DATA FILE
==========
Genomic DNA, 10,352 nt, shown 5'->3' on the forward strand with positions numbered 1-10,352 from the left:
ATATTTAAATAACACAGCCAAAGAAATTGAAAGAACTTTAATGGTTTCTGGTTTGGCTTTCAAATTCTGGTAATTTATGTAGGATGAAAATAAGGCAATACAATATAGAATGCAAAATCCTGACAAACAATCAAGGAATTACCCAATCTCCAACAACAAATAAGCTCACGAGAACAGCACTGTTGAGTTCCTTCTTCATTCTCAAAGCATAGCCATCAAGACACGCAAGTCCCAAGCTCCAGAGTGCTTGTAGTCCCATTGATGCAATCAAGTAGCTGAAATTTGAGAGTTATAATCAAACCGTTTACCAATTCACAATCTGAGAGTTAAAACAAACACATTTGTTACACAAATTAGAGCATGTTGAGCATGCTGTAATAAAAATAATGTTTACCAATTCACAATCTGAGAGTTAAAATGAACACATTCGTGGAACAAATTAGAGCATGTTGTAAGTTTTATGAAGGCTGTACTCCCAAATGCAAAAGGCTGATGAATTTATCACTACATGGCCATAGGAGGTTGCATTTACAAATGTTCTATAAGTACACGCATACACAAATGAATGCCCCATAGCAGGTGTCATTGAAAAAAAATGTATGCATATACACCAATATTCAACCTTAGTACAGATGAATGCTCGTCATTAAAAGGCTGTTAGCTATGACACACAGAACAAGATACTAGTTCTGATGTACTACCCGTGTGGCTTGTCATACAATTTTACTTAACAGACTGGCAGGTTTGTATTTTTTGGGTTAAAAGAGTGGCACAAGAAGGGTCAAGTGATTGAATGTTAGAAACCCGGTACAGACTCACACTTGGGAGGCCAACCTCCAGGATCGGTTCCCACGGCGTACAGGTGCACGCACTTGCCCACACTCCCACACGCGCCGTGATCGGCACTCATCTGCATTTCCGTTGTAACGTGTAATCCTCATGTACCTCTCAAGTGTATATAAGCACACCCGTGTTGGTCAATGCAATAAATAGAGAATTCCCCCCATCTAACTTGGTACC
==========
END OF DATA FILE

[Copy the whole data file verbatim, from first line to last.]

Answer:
Genomic DNA, 10,352 nt, shown 5'->3' on the forward strand with positions numbered 1-10,352 from the left:
ATATTTAAATAACACAGCCAAAGAAATTGAAAGAACTTTAATGGTTTCTGGTTTGGCTTTCAAATTCTGGTAATTTATGTAGGATGAAAATAAGGCAATACAATATAGAATGCAAAATCCTGACAAACAATCAAGGAATTACCCAATCTCCAACAACAAATAAGCTCACGAGAACAGCACTGTTGAGTTCCTTCTTCATTCTCAAAGCATAGCCATCAAGACACGCAAGTCCCAAGCTCCAGAGTGCTTGTAGTCCCATTGATGCAATCAAGTAGCTGAAATTTGAGAGTTATAATCAAACCGTTTACCAATTCACAATCTGAGAGTTAAAACAAACACATTTGTTACACAAATTAGAGCATGTTGAGCATGCTGTAATAAAAATAATGTTTACCAATTCACAATCTGAGAGTTAAAATGAACACATTCGTGGAACAAATTAGAGCATGTTGTAAGTTTTATGAAGGCTGTACTCCCAAATGCAAAAGGCTGATGAATTTATCACTACATGGCCATAGGAGGTTGCATTTACAAATGTTCTATAAGTACACGCATACACAAATGAATGCCCCATAGCAGGTGTCATTGAAAAAAAATGTATGCATATACACCAATATTCAACCTTAGTACAGATGAATGCTCGTCATTAAAAGGCTGTTAGCTATGACACACAGAACAAGATACTAGTTCTGATGTACTACCCGTGTGGCTTGTCATACAATTTTACTTAACAGACTGGCAGGTTTGTATTTTTTGGGTTAAAAGAGTGGCACAAGAAGGGTCAAGTGATTGAATGTTAGAAACCCGGTACAGACTCACACTTGGGAGGCCAACCTCCAGGATCGGTTCCCACGGCGTACAGGTGCACGCACTTGCCCACACTCCCACACGCGCCGTGATCGGCACTCATCTGCATTTCCGTTGTAACGTGTAATCCTCATGTACCTCTCAAGTGTATATAAGCACACCCGTGTTGGTCAATGCAATAAATAGAGAATTCCCCCCATCTAACTTGGTACC